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Opel Unveil World's First Electric Customer Rally Car

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When Opel unveiled their very first electric vehicle in March few expected it to be re-imagined as a rally car less than six months later. Yet that’s exactly what’s happened as the Corsa-e becomes the Corsa-e Rally and makes history in the process.

The German automakers – a sister company of Vauxhall – have chosen September’s Frankfurt Motor Show for a big reveal. While EV’s and motorsport are hardly estranged, no competing models have ever been made available to the general public. Until now.

That’s because for a cool £46,000 any of us can don a helmet and play make believe in this rally version of the Corsa-e, still officially without a name.

So what do we know about this ground-breaking model and how does it differ from the sixth generation that preceded it?

Specification

Under the hood there is little to separate the two. Indeed the same 50kWh battery is present, along with a 192 lb ft electric motor. The e-Rally musters 134bhp, the exact same figure as its production sibling.

While that’s not exactly where the similarities end, it’s fair to say a host of iterations have given the newer of the two its own identity.

To begin with the rally car is lighter – rumoured to tip the scales at 1,400kg. It could be argued this remains on the heftier side, given the competition, but still shaves 55kg off the original nonetheless.

Elsewhere the body is both wider and higher while the wheelbase is said to be 2mm longer. It’s the small details...

Anyone attending this month’s Frankfurt showpiece can expect to see lightweight performance alloys, a rally focused suspension and mandatory FIA towing straps.

Oh but there’s more. A lot more in fact.

Larger brake discs have been included with four piston callipers, while underbody protection panels are now in situ.

Elsewhere updated springs and dampers are placed all around and an integrated roll cage and fire extinguisher system are on-board.

A mechanical handbrake is part of a sturdier braking system generally and there are quick releases for hood and hatchback alike. Finally a new motorsport display - complete with data logger – has been installed up-front.

Predictably perhaps, some elements have been retired completely, among them traction control, electronic stability equivalent and of course ABS.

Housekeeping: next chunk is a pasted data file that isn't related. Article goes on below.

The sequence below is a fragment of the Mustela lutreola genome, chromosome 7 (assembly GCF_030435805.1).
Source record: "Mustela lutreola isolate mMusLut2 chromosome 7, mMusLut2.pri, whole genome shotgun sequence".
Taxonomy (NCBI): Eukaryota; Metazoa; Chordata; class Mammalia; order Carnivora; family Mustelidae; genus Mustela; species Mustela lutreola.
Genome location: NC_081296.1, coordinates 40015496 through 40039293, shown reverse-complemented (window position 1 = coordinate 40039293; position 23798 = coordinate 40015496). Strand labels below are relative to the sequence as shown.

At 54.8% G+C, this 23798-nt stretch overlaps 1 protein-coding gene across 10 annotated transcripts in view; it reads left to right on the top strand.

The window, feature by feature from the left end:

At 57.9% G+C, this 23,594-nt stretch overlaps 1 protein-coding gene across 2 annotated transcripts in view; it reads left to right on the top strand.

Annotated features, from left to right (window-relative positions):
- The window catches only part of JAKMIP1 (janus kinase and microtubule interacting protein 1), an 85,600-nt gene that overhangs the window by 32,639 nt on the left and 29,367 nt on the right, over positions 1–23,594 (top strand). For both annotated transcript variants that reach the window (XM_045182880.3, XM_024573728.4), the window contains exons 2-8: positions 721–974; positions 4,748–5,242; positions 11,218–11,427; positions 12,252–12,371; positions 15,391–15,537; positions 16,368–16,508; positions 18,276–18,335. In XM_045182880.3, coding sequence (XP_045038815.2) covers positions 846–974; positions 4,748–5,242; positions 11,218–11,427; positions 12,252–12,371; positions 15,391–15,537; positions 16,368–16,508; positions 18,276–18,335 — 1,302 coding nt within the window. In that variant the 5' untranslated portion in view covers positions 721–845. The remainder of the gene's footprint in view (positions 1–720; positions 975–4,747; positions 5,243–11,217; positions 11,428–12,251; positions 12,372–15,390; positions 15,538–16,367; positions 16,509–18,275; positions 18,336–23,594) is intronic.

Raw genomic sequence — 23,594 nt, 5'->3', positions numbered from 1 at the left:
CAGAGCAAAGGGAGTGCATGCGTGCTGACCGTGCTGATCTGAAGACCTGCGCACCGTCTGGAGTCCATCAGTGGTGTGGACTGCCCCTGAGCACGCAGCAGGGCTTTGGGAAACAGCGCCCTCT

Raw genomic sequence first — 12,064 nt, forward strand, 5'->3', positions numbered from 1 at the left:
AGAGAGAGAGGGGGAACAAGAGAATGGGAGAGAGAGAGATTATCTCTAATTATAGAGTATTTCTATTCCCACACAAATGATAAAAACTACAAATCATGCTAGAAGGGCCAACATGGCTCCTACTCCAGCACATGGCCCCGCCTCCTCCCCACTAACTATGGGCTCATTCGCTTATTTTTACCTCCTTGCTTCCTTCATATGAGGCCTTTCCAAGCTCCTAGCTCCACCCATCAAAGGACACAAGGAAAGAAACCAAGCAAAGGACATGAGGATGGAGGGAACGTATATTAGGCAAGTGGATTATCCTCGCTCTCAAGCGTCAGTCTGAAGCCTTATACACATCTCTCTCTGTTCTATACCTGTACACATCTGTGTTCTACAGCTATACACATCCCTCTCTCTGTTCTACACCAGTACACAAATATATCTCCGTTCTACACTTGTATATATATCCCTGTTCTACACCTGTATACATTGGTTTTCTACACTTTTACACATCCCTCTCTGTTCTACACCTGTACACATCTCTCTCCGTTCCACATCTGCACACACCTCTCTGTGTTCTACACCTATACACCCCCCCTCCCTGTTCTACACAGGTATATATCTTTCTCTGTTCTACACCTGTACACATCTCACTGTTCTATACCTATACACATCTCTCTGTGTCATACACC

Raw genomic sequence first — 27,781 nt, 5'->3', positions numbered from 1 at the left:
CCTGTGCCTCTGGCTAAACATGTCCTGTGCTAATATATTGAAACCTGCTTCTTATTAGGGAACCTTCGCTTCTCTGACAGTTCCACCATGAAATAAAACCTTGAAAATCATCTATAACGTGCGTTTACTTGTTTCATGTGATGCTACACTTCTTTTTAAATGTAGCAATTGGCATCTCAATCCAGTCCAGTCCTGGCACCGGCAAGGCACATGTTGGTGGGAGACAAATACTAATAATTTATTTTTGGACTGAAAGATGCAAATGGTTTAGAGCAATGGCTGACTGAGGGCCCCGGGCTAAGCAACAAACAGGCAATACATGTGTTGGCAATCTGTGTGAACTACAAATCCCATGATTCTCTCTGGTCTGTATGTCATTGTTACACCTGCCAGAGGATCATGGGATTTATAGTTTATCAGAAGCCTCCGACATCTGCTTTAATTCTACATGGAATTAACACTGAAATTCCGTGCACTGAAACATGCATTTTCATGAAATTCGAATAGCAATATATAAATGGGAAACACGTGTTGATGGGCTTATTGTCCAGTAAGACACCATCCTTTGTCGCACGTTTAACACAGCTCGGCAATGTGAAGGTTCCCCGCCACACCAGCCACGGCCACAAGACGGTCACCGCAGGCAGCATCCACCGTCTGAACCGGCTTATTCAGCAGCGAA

The result of such fine tuning is a top speed of 94mph.; we’re told 0-62mph can be achieved in 8.1 seconds. Hardly lightening, but a decent effort.

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Electric Ambition

So what next?

We’re certain to learn more at September’s show (a name would be nice), but as yet no release date has been given. Even so this is merely the latest step in Vauxhall and Opel’s combined bid to electrify their offering.

Further plug-ins are anticipated, including the long awaited Grandland X Hybrid 4, an all-wheel drive due before the end of 2019.

Opel have also vowed to make an electric version of all their models within 5 years.

CEO Martin Lohscheller made that very commitment at a recent press conference, wherein he lauded the impact of the original Corsa, which has informed and inspired this next step.

"It is no coincidence that our first pure electric model of the new generation is a Corsa, our most popular nameplate and one of the best-selling cars in Europe", he declared. “The Corsa-e not only makes electric mobility more practical and convenient but also more accessible."

It will be fascinating to see whether 25+ years of supermini success translates to EV’s. Few would bet against it.

ADAC Opel e-Rally Cup

As for the Corsa-e Rally, racing fans can see it in action at next year’s ADAC Opel e-Rally Cup. This competition replaces the Opel Rallye Cup that ran between 2013 and 2017 and consisted of Opel Adams solely. That model has now been retired and so too the event held in its honour.

15 Corsa e-Rally’s are confirmed for the regeneration, which will see up and coming drivers compete in a one-make electric race series. In total 100 young drivers from 18 different countries will be burning rubber across the event, set for summer 2020.

Given the obvious speed restrictions it’s perhaps apt that it is the next generation of drivers that will be taking to the grid. Like the Rallye Cup before it, it is seen as an entry into competitive motor racing for youngsters. Who knows, the next Colin McRae could be in their ranks.

The Corsa-e, which is currently available in Europe only, and e-Rally represent significant milestones for their manufacturers and the motoring industry widely. And they are – it seems - just the beginning.

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